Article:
In case you were inclined to wonder about the roots of Austin, TX quartet Portrayal of Guilt’s music, one probably need look no further than the credits for their debut LP Let Pain Be Your Guide. Contained therein, you would find Matt Michel, formerly of Majority Rule listed as producer, and you would also find that Chris Taylor of Pg. 99 and Pygmy Lush is responsible for the album’s art. Through that window, you could safely make some assumptions regarding what Portrayal of Guilt sounds like – in all likelihood conjuring for yourself a cacophony of grinding guitars punctuated with angularity, dissonance, and the occasional mid tempo groove. In that assumption you would not be too far off base, but I am here to tell you that Portrayal of Guilt is one of those special bands that does not simply eat its influences and then summarily excrete a slightly faded version of them. Instead, they digest them, learn, and create a synthesis.
Let Pain Be Your Guide expertly translates the collision of grind, emo, punk, and metal that defined the nascent screamo subgenre as it emerged into full flower during the late 90’s and early aughts. Portrayal of Guilt has their own ideas about how to mix all of these volatile ingredients together to produce something that dials up all of the emotive elements of their style about as far as they can go. The record pulses with with a particularly ugly kind of disgust that feels like an infected wound filling with pus and ready to burst. This disgust seems to color everything – corruption, injustice, decaying friendships, the infection seeps through the veins of reality itself and bursts forth as waves of rage and heartache.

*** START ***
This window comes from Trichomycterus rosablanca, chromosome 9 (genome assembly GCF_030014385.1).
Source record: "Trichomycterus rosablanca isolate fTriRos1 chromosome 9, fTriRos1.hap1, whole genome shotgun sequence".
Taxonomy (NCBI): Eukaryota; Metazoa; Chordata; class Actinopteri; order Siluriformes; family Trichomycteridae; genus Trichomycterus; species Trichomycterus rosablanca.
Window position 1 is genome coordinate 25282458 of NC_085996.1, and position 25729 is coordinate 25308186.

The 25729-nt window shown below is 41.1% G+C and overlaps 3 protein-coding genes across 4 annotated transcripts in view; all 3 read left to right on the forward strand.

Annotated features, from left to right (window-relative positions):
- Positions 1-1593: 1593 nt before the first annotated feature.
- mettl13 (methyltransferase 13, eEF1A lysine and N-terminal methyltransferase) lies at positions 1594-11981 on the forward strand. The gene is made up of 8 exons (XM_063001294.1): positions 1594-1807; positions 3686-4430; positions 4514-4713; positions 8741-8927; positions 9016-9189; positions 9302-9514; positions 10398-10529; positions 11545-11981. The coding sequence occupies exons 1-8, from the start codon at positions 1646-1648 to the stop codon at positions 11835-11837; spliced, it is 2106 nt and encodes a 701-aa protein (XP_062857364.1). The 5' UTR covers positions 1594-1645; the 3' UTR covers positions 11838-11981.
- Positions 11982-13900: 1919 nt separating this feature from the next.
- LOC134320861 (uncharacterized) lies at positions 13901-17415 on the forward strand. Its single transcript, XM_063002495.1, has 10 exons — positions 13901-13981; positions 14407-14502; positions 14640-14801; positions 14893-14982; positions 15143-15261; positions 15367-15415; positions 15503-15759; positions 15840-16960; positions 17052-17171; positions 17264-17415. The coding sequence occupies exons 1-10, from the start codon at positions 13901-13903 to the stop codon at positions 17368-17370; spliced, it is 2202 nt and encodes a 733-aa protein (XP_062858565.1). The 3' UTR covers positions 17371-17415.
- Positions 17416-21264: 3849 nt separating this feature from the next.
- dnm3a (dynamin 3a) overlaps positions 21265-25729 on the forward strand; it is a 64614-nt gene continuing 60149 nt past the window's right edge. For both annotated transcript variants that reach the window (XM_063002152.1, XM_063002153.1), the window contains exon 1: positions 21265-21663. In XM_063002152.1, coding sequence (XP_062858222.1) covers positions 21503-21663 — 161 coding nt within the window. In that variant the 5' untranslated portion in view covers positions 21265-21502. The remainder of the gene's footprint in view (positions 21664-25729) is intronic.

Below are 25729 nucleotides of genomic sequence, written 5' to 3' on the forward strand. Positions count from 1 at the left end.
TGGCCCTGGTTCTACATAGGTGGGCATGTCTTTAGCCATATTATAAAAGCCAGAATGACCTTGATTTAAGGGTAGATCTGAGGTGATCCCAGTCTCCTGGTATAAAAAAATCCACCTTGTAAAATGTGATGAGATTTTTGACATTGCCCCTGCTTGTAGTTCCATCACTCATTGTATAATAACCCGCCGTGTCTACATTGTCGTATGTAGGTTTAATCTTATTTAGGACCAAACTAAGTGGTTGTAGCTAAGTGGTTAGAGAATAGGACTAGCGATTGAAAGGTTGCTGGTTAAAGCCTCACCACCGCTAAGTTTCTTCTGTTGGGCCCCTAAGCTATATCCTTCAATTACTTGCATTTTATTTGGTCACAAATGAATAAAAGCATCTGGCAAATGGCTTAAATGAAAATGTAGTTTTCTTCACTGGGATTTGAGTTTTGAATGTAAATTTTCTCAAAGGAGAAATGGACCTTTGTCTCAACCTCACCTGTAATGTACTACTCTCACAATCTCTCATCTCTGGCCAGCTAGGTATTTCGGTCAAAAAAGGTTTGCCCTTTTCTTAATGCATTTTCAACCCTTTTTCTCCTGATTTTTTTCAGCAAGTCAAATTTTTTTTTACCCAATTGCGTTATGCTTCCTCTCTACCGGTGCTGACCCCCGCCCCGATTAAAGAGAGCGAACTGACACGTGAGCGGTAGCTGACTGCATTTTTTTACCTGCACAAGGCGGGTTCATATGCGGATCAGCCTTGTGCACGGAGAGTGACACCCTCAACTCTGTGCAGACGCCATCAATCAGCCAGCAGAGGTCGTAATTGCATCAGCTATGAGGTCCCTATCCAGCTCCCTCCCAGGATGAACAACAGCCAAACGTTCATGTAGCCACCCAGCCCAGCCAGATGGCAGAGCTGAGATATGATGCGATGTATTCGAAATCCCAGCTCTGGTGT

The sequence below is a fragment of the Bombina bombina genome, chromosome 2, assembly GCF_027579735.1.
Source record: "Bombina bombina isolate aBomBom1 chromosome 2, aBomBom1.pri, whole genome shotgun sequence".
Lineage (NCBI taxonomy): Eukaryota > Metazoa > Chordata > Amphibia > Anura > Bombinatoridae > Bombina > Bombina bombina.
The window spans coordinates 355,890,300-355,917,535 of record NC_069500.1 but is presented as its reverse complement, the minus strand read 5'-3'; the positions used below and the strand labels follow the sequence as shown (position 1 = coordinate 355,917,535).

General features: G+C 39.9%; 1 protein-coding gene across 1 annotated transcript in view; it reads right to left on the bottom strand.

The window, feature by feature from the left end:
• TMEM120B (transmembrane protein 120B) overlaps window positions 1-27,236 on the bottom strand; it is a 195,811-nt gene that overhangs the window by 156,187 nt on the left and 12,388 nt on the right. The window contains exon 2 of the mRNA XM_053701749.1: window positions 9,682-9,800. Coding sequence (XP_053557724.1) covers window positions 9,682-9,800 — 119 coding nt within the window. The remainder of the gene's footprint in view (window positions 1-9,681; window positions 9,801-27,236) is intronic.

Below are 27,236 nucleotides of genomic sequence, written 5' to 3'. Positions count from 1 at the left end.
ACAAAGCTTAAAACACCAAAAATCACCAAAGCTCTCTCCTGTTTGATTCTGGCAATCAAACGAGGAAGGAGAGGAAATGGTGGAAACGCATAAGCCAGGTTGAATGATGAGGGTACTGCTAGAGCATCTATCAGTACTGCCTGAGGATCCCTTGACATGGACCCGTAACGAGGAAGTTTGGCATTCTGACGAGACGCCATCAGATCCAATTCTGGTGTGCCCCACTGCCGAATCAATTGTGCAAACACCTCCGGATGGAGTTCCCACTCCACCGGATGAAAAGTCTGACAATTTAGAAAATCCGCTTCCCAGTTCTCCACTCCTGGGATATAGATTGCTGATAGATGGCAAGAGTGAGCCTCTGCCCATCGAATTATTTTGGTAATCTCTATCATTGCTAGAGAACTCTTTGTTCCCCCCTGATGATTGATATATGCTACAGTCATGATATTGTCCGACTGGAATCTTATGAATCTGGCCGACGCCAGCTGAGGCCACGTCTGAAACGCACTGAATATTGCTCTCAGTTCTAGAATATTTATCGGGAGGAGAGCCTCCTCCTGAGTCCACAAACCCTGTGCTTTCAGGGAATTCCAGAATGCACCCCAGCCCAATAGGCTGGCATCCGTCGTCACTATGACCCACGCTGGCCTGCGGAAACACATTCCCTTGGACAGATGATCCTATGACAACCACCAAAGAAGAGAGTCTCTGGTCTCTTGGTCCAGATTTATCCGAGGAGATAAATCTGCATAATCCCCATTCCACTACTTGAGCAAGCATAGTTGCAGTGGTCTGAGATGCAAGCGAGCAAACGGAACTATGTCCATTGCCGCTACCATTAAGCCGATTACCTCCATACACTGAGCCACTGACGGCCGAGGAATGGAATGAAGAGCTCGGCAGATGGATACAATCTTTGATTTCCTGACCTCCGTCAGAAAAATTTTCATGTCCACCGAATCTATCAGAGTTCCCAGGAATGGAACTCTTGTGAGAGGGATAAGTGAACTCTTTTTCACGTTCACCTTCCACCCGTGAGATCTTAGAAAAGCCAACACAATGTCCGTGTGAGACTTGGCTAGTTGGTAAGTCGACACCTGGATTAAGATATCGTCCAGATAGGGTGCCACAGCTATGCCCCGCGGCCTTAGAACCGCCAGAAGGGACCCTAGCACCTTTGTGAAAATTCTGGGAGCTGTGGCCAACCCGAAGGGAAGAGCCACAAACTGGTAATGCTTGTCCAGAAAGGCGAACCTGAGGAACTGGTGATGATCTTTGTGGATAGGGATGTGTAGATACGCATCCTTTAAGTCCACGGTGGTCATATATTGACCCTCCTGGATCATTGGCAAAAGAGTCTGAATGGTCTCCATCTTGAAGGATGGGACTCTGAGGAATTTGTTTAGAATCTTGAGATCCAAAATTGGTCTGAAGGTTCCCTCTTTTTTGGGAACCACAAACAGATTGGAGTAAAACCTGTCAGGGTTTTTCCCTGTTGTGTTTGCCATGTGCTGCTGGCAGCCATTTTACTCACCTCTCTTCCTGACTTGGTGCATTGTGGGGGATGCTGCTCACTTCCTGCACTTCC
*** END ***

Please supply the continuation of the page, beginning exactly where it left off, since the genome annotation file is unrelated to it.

Daymare is the track that pull-starts this angry engine, and it saws its way through almost two minutes of the angriest hardcore I’ve heard in about a decade before giving way to a quieter and cleaner melodic passage that serves to build an air of ominous expectation for the monster of a breakdown that comes sliding in directly afterward and finishes out the song by pounding its fist through the listener’s sternum. Daymare is a dose of that real shit that bands like Code Orange attempted early on but failed to execute on subsequent outings. Portrayal of Guilt has that sound chained to a radiator in their rehearsal space and it seems unlikely that they will let it go free anytime soon.
Tracks like A Burden and Your War tear through their truncated existences like Converge riding a horse made of the chopped up limbs of the members of Infest, spurring it as fast as it will go, until it disintegrates after two minutes of abuse. Portrayal of Guilt does not bother wasting our time with unnecessary frills or flourishes here, the songs just build inertia as they progress to the point of “Until We’re Dust”, the album’s intense closing track that finally shoves us off the cliff and into the void.
With Let Pain Be Your Guide, Portrayal of Guilt offer an exhilarating update to whatever your chosen name is for this subgenre – whether it be emotive hardcore, emoviolence, or the highly charged labels of screamo/skramz. The point is that they make it worth your while to re-engage with this kind of music and provide a template for how it can be done in a way that is both relevant and innovative going forward. Don’t let this pass you by without a second look.
Release Date: November 16, 2018
Label: Gilead Media
Favorite Tracks: “Daymare”, “A Burden”
For Fans Of: Saetia, Orchid, Pg.99, Majority Rule, Jerome’s Dream, Spazz, Converge